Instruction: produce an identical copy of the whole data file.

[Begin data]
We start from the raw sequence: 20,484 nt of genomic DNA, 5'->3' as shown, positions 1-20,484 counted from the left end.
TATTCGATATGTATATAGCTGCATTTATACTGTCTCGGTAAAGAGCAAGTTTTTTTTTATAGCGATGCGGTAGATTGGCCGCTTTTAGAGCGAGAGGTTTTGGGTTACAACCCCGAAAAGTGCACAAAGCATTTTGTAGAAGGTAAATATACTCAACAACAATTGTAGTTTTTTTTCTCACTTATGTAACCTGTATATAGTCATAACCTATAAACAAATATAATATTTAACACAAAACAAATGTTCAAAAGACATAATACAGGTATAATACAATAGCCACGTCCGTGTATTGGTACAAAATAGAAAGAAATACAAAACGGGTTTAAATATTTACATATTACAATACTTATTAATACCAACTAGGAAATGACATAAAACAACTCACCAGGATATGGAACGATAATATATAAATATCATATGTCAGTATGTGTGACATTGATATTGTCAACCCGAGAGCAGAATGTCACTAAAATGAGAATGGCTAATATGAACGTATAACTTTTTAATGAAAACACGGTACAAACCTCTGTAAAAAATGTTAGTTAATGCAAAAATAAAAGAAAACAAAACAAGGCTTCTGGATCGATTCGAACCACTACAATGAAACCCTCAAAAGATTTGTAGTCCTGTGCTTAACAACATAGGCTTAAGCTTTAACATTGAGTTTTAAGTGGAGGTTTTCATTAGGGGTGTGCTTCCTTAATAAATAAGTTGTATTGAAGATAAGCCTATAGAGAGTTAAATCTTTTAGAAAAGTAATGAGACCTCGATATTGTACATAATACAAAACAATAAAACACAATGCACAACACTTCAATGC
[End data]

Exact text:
We start from the raw sequence: 20,484 nt of genomic DNA, 5'->3' as shown, positions 1-20,484 counted from the left end.
TATTCGATATGTATATAGCTGCATTTATACTGTCTCGGTAAAGAGCAAGTTTTTTTTTATAGCGATGCGGTAGATTGGCCGCTTTTAGAGCGAGAGGTTTTGGGTTACAACCCCGAAAAGTGCACAAAGCATTTTGTAGAAGGTAAATATACTCAACAACAATTGTAGTTTTTTTTCTCACTTATGTAACCTGTATATAGTCATAACCTATAAACAAATATAATATTTAACACAAAACAAATGTTCAAAAGACATAATACAGGTATAATACAATAGCCACGTCCGTGTATTGGTACAAAATAGAAAGAAATACAAAACGGGTTTAAATATTTACATATTACAATACTTATTAATACCAACTAGGAAATGACATAAAACAACTCACCAGGATATGGAACGATAATATATAAATATCATATGTCAGTATGTGTGACATTGATATTGTCAACCCGAGAGCAGAATGTCACTAAAATGAGAATGGCTAATATGAACGTATAACTTTTTAATGAAAACACGGTACAAACCTCTGTAAAAAATGTTAGTTAATGCAAAAATAAAAGAAAACAAAACAAGGCTTCTGGATCGATTCGAACCACTACAATGAAACCCTCAAAAGATTTGTAGTCCTGTGCTTAACAACATAGGCTTAAGCTTTAACATTGAGTTTTAAGTGGAGGTTTTCATTAGGGGTGTGCTTCCTTAATAAATAAGTTGTATTGAAGATAAGCCTATAGAGAGTTAAATCTTTTAGAAAAGTAATGAGACCTCGATATTGTACATAATACAAAACAATAAAACACAATGCACAACACTTCAATGC